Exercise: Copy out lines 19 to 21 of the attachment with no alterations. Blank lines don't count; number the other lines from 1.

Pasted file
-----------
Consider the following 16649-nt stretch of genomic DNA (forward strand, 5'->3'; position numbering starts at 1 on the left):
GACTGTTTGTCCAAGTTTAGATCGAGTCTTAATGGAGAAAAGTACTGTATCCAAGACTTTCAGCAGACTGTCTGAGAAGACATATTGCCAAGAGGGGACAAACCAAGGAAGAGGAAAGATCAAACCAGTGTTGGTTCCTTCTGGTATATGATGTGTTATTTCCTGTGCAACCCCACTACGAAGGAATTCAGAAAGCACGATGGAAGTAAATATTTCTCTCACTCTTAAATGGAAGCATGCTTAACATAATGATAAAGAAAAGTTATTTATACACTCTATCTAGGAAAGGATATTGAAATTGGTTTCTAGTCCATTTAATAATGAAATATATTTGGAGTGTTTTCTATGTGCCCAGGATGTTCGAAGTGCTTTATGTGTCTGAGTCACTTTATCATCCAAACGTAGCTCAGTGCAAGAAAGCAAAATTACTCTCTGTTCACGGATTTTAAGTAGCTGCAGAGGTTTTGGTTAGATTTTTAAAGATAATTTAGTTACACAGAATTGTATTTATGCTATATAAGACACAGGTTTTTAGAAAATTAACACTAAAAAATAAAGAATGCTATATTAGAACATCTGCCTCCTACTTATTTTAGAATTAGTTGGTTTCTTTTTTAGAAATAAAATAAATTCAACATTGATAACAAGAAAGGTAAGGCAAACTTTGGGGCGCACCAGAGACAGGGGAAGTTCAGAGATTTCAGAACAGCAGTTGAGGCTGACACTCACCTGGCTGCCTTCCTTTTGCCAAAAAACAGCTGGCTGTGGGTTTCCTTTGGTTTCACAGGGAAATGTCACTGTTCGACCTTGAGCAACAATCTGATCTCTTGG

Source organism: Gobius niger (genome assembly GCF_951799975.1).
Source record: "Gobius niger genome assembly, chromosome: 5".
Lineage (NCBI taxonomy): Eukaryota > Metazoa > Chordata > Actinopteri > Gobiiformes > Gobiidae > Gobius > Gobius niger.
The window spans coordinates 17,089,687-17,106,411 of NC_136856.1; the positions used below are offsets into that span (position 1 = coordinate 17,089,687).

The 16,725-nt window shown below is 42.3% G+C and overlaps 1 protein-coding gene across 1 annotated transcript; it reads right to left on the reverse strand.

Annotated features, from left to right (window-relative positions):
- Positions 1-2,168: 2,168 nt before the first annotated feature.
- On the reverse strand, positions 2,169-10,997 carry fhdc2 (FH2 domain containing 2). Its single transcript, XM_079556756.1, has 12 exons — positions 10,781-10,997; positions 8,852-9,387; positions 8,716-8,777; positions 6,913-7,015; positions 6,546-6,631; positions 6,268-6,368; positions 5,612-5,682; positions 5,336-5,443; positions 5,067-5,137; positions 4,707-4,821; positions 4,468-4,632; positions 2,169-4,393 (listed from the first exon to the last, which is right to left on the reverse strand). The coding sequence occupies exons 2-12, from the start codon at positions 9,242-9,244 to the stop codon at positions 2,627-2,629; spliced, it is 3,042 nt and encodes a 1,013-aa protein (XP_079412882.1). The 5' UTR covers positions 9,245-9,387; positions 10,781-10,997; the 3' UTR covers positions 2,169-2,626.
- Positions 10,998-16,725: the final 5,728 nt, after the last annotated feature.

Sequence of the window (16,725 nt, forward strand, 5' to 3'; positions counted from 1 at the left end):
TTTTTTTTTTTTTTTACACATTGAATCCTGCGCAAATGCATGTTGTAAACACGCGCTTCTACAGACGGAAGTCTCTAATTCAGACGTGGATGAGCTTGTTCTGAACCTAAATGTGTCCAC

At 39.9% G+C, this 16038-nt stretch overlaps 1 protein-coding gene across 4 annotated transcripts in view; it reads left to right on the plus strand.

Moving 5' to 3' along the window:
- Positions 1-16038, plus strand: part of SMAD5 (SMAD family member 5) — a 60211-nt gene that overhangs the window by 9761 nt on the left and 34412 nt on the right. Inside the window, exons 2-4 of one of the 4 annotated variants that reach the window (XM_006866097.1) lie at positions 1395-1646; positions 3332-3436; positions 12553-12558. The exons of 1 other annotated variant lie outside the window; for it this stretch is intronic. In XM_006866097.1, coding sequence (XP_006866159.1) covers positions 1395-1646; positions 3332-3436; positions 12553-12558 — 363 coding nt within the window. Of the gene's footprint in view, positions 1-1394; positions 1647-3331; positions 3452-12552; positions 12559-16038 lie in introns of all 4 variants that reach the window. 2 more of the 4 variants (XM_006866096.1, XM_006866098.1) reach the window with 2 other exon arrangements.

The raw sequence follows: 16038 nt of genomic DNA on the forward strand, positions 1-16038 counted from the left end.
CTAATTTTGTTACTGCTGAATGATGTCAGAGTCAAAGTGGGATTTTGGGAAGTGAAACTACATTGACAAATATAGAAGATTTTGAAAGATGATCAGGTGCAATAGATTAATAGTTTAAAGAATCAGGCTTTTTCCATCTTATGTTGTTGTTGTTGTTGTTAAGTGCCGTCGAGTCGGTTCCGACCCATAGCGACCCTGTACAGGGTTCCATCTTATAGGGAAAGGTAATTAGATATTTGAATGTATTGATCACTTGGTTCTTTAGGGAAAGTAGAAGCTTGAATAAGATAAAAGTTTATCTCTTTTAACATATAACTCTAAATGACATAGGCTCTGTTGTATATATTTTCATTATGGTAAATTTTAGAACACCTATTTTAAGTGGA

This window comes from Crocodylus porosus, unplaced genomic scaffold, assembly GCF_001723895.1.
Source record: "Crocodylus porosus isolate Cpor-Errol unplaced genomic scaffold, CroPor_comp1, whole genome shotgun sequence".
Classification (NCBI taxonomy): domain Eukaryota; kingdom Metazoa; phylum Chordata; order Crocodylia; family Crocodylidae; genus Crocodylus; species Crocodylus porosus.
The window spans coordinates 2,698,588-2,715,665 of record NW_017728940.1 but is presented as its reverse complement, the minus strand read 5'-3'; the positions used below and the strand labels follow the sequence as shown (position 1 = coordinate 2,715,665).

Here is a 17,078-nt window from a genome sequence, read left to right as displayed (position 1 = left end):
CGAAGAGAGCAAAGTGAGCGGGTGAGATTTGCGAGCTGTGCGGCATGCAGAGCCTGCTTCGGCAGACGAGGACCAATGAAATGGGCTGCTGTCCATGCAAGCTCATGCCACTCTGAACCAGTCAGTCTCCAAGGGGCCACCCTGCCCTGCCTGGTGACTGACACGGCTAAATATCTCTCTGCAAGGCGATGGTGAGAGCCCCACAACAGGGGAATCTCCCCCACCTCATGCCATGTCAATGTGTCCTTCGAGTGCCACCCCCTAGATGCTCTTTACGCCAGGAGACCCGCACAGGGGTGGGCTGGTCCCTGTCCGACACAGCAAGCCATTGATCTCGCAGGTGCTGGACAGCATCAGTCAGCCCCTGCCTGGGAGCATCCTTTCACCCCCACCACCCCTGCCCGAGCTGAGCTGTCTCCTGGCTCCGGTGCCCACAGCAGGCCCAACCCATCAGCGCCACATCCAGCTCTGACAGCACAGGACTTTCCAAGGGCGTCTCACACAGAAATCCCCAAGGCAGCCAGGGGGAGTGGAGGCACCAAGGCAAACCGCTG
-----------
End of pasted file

This window comes from Crocodylus porosus, unplaced genomic scaffold, assembly GCF_001723895.1.
Source record: "Crocodylus porosus isolate Cpor-Errol unplaced genomic scaffold, CroPor_comp1, whole genome shotgun sequence".
Classification (NCBI taxonomy): domain Eukaryota; kingdom Metazoa; phylum Chordata; order Crocodylia; family Crocodylidae; genus Crocodylus; species Crocodylus porosus.